The defendants apologized for their actions. Their loved ones begged the judge for mercy. That was the scene in federal court Tuesday as more former jailers were sentenced for their part in the jail abuse scandal.
Thomas Preston Wills received the most severe sentence. The man whose lifelong dream was to become a police officer like his father, was given three years, five months in prison.
Wills admitted he was ashamed of his behavior. "I'm at the mercy of the court now. I never thought in a million years this is where I'd be," he said.
The husky man, who family members described as a loving father and brother, took responsibility for his actions. He told the judge he "was ashamed."
"I wanted to be somebody's hero in life," said Wills, "I realize things that I've done were very, very wrong."
Wills told Judge Guirola, "I took an oath to protect the people who can't protect themselves. I feel I'm one of those people I swore to protect others from."
Wills' attorney, David Morrison, pointed to problems at the jail for contributing to his client's actions.
"They have a week of training and then they're thrown in with murderers and rapists," he told the court.
Outside the courthouse, the attorney echoed concerns he's heard from others about the equity in sentencing.
"Couldn't figure out how someone who helped kill somebody could get 18 months, but the people who didn't help kill somebody got years. It's a hypothetical question, I think, is legitimate. I don't have an answer for it," said Morrison.
He was referring to the fact that former jailer Regina Rhodes was sentenced to 18 months in jail. She was the first to cooperate with investigators, but she also took part in the assault on inmate Jessie Lee Williams Jr. whose death sparked the federal investigation.
Former jail supervisor Dedri Caldwell took full responsibility, telling the court, "I got involved in something I'm not proud of. I won't point fingers at anyone."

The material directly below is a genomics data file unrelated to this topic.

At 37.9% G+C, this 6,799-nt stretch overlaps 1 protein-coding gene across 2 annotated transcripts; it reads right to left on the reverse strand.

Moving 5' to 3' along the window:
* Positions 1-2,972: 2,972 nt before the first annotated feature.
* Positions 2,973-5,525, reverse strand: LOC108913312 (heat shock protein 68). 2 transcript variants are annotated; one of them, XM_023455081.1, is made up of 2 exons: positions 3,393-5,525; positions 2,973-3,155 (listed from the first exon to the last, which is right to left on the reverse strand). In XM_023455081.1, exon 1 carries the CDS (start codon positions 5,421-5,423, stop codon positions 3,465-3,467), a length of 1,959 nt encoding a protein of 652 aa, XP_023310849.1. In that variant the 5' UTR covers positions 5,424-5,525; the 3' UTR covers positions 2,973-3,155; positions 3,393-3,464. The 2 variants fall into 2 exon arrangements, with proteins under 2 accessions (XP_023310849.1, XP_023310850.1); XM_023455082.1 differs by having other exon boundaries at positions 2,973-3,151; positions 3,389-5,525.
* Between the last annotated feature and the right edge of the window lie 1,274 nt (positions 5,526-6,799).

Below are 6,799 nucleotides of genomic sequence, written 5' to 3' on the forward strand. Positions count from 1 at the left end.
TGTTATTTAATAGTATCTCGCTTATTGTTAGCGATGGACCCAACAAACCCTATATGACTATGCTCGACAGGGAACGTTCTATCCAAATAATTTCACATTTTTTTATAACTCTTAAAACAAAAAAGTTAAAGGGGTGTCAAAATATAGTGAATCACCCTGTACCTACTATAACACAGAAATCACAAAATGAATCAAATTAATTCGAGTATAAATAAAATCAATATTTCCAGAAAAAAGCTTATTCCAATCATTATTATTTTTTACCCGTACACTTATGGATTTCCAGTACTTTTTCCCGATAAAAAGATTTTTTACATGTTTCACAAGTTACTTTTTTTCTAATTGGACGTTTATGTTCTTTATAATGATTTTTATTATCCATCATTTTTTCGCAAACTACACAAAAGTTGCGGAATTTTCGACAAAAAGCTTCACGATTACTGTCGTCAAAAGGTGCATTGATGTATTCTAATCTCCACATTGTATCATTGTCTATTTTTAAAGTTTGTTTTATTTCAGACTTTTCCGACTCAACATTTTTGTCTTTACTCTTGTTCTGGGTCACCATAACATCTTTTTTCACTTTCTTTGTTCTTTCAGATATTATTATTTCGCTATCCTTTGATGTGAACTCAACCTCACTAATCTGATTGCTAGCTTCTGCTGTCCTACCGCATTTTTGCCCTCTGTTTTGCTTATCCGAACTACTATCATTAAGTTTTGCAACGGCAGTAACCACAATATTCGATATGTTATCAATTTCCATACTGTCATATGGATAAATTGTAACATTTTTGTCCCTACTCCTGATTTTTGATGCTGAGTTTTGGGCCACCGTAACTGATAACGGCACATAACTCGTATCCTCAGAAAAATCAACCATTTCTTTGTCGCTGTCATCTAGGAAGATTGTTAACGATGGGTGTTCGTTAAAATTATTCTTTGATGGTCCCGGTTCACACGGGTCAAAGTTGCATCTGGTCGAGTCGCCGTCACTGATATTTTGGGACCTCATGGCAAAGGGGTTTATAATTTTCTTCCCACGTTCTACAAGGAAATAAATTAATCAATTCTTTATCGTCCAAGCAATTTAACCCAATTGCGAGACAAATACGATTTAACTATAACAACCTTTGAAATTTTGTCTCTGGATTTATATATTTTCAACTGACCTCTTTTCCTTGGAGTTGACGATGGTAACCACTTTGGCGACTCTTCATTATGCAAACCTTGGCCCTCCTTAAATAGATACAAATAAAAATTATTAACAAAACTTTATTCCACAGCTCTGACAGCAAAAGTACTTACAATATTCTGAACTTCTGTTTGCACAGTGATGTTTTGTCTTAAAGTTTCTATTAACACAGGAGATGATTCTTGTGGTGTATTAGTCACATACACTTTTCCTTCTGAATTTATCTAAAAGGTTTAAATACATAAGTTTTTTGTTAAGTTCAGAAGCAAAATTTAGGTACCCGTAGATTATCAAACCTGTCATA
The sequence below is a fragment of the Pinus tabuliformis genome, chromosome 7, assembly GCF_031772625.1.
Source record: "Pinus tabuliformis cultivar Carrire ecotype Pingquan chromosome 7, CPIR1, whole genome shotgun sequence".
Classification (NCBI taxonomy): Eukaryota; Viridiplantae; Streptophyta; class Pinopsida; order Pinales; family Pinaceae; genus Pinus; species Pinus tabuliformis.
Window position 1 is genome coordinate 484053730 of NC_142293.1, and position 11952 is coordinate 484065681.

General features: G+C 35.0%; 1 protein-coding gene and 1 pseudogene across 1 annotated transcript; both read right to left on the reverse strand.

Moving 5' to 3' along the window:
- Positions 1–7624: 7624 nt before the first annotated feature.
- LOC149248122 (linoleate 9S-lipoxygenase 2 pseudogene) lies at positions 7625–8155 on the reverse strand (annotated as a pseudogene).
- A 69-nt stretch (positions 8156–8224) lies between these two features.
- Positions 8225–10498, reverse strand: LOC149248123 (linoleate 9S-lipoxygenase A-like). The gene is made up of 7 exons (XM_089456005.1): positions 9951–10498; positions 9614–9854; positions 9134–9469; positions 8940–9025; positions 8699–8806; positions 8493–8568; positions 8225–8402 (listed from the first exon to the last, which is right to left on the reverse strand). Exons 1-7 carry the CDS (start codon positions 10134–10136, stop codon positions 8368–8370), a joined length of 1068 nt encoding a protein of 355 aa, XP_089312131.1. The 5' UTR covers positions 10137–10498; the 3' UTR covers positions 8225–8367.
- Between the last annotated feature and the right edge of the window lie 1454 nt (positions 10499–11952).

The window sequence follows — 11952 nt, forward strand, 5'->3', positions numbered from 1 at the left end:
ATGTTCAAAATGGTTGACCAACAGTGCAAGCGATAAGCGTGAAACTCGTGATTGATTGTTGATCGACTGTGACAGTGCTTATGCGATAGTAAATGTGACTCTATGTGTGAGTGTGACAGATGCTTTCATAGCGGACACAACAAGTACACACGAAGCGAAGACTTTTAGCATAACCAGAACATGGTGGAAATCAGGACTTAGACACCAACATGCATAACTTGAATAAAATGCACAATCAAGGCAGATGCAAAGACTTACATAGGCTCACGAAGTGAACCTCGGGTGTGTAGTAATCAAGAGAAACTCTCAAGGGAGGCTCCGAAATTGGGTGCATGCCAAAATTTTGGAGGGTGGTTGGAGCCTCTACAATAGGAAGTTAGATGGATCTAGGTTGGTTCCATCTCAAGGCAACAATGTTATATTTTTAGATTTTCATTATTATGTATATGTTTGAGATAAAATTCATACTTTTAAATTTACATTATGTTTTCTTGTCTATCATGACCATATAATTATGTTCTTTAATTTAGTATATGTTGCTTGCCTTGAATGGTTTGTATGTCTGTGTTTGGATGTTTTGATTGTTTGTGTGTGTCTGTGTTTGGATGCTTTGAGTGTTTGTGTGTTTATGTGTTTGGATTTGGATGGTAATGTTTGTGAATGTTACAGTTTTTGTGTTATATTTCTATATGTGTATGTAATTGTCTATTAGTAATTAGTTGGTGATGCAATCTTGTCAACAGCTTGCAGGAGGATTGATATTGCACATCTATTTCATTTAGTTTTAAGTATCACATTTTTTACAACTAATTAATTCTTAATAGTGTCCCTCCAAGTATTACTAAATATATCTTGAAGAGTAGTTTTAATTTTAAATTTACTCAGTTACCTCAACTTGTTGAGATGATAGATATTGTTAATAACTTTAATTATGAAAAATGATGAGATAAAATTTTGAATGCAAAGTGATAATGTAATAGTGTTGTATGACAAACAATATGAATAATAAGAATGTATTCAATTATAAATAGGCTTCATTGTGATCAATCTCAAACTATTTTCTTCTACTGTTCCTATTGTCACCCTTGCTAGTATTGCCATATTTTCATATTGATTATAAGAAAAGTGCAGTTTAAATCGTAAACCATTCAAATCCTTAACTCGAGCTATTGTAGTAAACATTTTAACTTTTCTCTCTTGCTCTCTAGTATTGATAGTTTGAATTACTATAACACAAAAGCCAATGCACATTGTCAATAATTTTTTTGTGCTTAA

She was sentenced to two years in prison.
Judge Guirola told her she bore additional responsibility while working as a supervisor at the jail. He said she "set a bad example" for those she supervised.
Her attorney said he's been impressed by her behavior and her truthfulness.
"Just about 11 months ago, Ms. Caldwell entered her initial guilty plea and she made a promise at that time she was going to do everything she could to right the wrongs that she and others had done. And we believe she's done that and she's happy with the sentence she received and looks forward to moving on with the future," said attorney Robert Harenski.
Former U.S. Marine Daniel Evans also prefers looking forward. He too apologized for his actions, before receiving a sentence of three years. His father made an emotional plea on his son's behalf, begging for the court's mercy.
Evans told the judge, "I apologize for my involvement. If I could turn back the hands of time, I would have made better decisions."
His attorney, Cecil Woods, also pointed to bad conditions at the Harrison County jail. Woods told the court, "There has been a lack of proper control and supervision at that jail for more than 20 years."
Outside the courthouse, Evans was remorseful.
"I just want to say I'm glad that this is all over with. That my family can finally move on with our lives and salvage whatever we have left of our lives," he said.
Broderick Fulton admitted assaulting an inmate in the shower area and breaking the prisoner's jaw. On the witness stand, Fulton said the man had used a racial slur.
Judge Guirola ruled the jailer's response was over the line. Said the judge: For an individual to lose control, that's bad. For a law enforcement officer, it's unacceptable.
Melvin Cooper was Fulton's attorney.
"In view of the totality of the circumstances, I think it was a fair decision and we're satisfied," he said, after his client received two years and nine months.
During this jail abuse case, there has been much finger-pointing at "a broken system" at the Harrison County jail. One defense attorney today said the atmosphere at the jail was "horrible and unsupervised."
This is the last of the former jailers to be sentenced, at least for now. Special prosecutor and district attorney Cono Caranna said the investigation into jail abuse remains open.